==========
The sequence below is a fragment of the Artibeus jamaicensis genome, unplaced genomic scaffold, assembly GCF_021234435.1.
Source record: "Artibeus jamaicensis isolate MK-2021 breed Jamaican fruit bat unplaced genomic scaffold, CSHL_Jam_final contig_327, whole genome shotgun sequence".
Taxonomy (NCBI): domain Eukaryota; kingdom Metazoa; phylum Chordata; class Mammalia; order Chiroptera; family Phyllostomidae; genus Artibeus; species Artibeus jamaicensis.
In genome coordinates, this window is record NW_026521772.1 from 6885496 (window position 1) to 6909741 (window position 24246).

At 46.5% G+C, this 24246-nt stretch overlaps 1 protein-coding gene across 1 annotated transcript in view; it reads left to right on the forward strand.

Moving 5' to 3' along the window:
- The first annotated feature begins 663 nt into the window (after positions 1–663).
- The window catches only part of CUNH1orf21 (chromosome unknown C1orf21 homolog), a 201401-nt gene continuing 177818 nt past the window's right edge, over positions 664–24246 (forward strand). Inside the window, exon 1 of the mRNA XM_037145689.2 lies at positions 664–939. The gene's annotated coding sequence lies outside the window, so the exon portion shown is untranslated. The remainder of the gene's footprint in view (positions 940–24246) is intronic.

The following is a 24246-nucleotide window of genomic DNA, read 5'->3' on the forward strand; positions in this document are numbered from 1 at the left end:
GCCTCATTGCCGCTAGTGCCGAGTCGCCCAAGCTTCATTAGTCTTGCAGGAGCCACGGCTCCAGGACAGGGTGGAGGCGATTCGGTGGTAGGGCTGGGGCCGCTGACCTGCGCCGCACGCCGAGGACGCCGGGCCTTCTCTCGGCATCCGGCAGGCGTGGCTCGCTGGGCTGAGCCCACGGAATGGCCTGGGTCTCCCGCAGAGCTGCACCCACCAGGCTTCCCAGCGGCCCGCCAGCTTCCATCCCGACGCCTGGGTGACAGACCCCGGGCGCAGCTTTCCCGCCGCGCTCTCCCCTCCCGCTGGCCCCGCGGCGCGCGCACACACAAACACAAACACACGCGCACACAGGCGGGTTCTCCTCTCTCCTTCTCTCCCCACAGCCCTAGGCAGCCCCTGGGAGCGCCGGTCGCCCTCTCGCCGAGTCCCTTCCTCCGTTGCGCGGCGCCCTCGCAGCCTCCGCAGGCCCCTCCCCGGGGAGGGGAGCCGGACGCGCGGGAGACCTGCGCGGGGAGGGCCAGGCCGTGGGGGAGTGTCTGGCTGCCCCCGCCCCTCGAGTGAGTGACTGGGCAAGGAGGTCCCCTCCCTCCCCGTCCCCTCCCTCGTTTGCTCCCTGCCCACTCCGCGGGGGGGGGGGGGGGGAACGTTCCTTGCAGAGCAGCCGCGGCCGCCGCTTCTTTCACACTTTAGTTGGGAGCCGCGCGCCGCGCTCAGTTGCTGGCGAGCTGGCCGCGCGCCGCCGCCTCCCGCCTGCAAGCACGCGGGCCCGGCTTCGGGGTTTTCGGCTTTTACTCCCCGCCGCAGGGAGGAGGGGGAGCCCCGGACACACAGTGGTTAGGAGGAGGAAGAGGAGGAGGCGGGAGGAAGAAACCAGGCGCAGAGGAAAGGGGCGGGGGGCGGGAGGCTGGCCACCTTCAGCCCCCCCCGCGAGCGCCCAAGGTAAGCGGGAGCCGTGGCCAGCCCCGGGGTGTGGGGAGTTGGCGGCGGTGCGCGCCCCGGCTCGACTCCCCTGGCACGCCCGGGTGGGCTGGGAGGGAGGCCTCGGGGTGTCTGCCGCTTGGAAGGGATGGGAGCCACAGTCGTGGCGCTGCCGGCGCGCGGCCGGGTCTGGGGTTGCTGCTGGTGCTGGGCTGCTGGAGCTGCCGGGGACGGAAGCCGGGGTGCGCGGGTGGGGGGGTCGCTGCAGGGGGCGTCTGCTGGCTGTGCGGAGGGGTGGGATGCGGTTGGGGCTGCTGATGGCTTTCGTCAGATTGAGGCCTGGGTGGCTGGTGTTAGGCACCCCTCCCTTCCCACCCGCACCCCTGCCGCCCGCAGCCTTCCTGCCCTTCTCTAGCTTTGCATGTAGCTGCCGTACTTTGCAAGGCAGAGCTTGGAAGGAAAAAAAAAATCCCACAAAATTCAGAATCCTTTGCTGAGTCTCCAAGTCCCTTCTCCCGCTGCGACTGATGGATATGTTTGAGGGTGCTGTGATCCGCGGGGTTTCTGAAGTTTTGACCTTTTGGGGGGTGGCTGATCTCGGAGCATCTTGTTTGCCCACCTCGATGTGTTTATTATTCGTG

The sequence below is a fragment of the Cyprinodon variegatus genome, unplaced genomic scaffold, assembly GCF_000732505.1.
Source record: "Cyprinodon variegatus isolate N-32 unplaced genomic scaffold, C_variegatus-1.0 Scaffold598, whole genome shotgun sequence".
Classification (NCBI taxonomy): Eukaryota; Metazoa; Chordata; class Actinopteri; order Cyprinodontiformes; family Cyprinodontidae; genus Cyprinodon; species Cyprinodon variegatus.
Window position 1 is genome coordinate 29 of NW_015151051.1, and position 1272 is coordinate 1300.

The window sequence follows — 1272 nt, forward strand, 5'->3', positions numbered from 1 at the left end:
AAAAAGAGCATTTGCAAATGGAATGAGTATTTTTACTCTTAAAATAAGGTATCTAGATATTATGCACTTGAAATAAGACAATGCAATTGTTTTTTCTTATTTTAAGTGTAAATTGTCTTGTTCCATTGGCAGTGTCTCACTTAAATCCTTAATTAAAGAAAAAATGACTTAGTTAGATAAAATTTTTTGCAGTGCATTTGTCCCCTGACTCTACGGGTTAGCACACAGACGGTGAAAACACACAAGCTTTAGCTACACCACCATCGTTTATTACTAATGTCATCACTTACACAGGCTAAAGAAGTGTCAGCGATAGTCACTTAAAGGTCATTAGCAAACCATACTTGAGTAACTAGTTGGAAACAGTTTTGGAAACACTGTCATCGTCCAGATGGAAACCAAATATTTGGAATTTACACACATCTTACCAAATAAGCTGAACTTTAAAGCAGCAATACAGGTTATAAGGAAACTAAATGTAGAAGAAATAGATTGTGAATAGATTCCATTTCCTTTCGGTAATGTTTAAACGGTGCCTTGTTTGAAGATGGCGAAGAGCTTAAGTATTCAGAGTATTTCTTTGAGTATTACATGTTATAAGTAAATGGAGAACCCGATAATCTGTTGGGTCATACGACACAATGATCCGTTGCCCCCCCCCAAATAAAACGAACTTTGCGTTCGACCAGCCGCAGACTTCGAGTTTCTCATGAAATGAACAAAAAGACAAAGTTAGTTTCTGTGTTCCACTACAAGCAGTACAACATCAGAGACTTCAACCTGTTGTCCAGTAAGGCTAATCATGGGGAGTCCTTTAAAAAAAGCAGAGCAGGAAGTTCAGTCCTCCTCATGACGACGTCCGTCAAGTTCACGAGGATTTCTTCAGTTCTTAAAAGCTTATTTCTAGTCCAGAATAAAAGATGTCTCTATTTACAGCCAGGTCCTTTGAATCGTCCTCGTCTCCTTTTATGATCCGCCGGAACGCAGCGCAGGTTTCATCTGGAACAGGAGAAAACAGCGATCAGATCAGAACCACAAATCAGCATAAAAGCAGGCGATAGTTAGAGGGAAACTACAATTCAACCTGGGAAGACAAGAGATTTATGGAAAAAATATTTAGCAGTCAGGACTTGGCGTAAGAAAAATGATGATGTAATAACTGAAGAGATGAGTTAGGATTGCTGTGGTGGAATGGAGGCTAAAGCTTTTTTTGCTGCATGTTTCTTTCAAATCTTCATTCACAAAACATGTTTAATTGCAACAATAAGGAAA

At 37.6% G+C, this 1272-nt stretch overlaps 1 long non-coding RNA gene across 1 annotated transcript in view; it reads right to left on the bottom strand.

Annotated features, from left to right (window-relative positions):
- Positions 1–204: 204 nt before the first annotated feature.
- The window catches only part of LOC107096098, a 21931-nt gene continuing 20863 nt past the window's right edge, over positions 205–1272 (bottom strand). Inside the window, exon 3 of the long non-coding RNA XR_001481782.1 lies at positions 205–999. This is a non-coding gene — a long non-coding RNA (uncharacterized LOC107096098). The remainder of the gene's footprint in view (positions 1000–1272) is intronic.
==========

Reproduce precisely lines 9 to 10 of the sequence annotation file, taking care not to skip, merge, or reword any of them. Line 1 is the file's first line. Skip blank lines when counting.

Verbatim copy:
The following is a 24246-nucleotide window of genomic DNA, read 5'->3' on the forward strand; positions in this document are numbered from 1 at the left end:
GCCTCATTGCCGCTAGTGCCGAGTCGCCCAAGCTTCATTAGTCTTGCAGGAGCCACGGCTCCAGGACAGGGTGGAGGCGATTCGGTGGTAGGGCTGGGGCCGCTGACCTGCGCCGCACGCCGAGGACGCCGGGCCTTCTCTCGGCATCCGGCAGGCGTGGCTCGCTGGGCTGAGCCCACGGAATGGCCTGGGTCTCCCGCAGAGCTGCACCCACCAGGCTTCCCAGCGGCCCGCCAGCTTCCATCCCGACGCCTGGGTGACAGACCCCGGGCGCAGCTTTCCCGCCGCGCTCTCCCCTCCCGCTGGCCCCGCGGCGCGCGCACACACAAACACAAACACACGCGCACACAGGCGGGTTCTCCTCTCTCCTTCTCTCCCCACAGCCCTAGGCAGCCCCTGGGAGCGCCGGTCGCCCTCTCGCCGAGTCCCTTCCTCCGTTGCGCGGCGCCCTCGCAGCCTCCGCAGGCCCCTCCCCGGGGAGGGGAGCCGGACGCGCGGGAGACCTGCGCGGGGAGGGCCAGGCCGTGGGGGAGTGTCTGGCTGCCCCCGCCCCTCGAGTGAGTGACTGGGCAAGGAGGTCCCCTCCCTCCCCGTCCCCTCCCTCGTTTGCTCCCTGCCCACTCCGCGGGGGGGGGGGGGGGGAACGTTCCTTGCAGAGCAGCCGCGGCCGCCGCTTCTTTCACACTTTAGTTGGGAGCCGCGCGCCGCGCTCAGTTGCTGGCGAGCTGGCCGCGCGCCGCCGCCTCCCGCCTGCAAGCACGCGGGCCCGGCTTCGGGGTTTTCGGCTTTTACTCCCCGCCGCAGGGAGGAGGGGGAGCCCCGGACACACAGTGGTTAGGAGGAGGAAGAGGAGGAGGCGGGAGGAAGAAACCAGGCGCAGAGGAAAGGGGCGGGGGGCGGGAGGCTGGCCACCTTCAGCCCCCCCCGCGAGCGCCCAAGGTAAGCGGGAGCCGTGGCCAGCCCCGGGGTGTGGGGAGTTGGCGGCGGTGCGCGCCCCGGCTCGACTCCCCTGGCACGCCCGGGTGGGCTGGGAGGGAGGCCTCGGGGTGTCTGCCGCTTGGAAGGGATGGGAGCCACAGTCGTGGCGCTGCCGGCGCGCGGCCGGGTCTGGGGTTGCTGCTGGTGCTGGGCTGCTGGAGCTGCCGGGGACGGAAGCCGGGGTGCGCGGGTGGGGGGGTCGCTGCAGGGGGCGTCTGCTGGCTGTGCGGAGGGGTGGGATGCGGTTGGGGCTGCTGATGGCTTTCGTCAGATTGAGGCCTGGGTGGCTGGTGTTAGGCACCCCTCCCTTCCCACCCGCACCCCTGCCGCCCGCAGCCTTCCTGCCCTTCTCTAGCTTTGCATGTAGCTGCCGTACTTTGCAAGGCAGAGCTTGGAAGGAAAAAAAAAATCCCACAAAATTCAGAATCCTTTGCTGAGTCTCCAAGTCCCTTCTCCCGCTGCGACTGATGGATATGTTTGAGGGTGCTGTGATCCGCGGGGTTTCTGAAGTTTTGACCTTTTGGGGGGTGGCTGATCTCGGAGCATCTTGTTTGCCCACCTCGATGTGTTTATTATTCGTG